You oughta know this by now, but we can’t get enough old movies — on DVD, on Turner Classic Movies, anywhere we can find them. With all the old movies we get to see, however, it’s a shame that we rarely get the chance to see them as they were originally shown. This past weekend, Christopher, some friends and I got the privilege to experience a silent film the way it would have been shown back in the ’20s, on a big screen with live musical accompaniment. The film was Safety Last! starring Harold Lloyd, presented as part of a series of silent film screenings shown at the beautifully restored Orpheum Theatre in downtown Phoenix.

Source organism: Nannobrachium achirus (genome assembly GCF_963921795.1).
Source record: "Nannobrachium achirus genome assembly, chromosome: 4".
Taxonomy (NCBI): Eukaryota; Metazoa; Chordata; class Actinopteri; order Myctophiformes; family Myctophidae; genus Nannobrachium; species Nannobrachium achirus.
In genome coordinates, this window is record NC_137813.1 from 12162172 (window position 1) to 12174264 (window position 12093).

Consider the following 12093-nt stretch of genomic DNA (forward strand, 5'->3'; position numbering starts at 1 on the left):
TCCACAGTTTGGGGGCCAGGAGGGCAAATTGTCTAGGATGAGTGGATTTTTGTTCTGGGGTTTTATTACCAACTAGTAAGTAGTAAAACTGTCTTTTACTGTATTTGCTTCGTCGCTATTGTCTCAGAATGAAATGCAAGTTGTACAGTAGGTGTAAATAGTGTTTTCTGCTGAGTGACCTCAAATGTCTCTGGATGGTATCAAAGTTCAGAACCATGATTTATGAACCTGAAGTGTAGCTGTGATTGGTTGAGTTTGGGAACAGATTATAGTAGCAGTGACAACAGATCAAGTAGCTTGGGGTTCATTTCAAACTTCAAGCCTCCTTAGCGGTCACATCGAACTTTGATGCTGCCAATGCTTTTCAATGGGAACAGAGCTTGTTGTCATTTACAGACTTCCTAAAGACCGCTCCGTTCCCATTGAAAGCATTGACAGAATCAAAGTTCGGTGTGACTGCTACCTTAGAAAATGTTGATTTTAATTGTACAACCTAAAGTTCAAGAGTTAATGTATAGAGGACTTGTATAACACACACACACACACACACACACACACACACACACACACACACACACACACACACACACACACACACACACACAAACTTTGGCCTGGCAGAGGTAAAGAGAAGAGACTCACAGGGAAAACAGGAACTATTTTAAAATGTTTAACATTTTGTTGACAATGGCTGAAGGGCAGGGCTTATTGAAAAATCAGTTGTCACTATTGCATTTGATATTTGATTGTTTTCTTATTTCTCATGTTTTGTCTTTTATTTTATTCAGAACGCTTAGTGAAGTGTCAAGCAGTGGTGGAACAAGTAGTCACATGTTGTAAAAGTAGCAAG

The film itself was so much fun, and there is a lot more to it than Lloyd’s famous “hanging off a clock” scene. Lloyd plays one of his usual cheerful small town boys here, one that must find a job in the big city so that he can afford to marry his best girl (Mildred Davis, who later became the real Mrs. Harold Lloyd). Although he finds employment as a department store clerk, Lloyd finds that he has to exaggerate his position so his girl won’t leave him. Eventually he devises a promotional scheme to have a “human fly” climb outside the huge department store, a plan that goes awry when Lloyd has to sub for his stuntman pal. This fast-paced romp was a great vehicle for Lloyd’s gift for perfect physical comedy, and the film is brimming with several clever bits that utilize it (Lloyd and his roommate turning themselves into hanging coats to avoid their landlady, for instance). The scenes of Lloyd climbing up that building are beautifully done, and what’s more you get a lot of breathtaking aerial views of downtown Los Angeles streets with their trolley cars and lack of crosswalks or stoplights. The showing had live accompaniment on the huge pipe organ that was part of the Orpheum restoration. This isn’t your run-of-the-mill organ — it’s huge! The score was magnificently played by local legend Ron Rhode, whom I remember playing a similarly gigantic instrument at Organ Stop Pizza not far from where I grew up. His presence made the evening doubly nostalgic for this whippersnapper.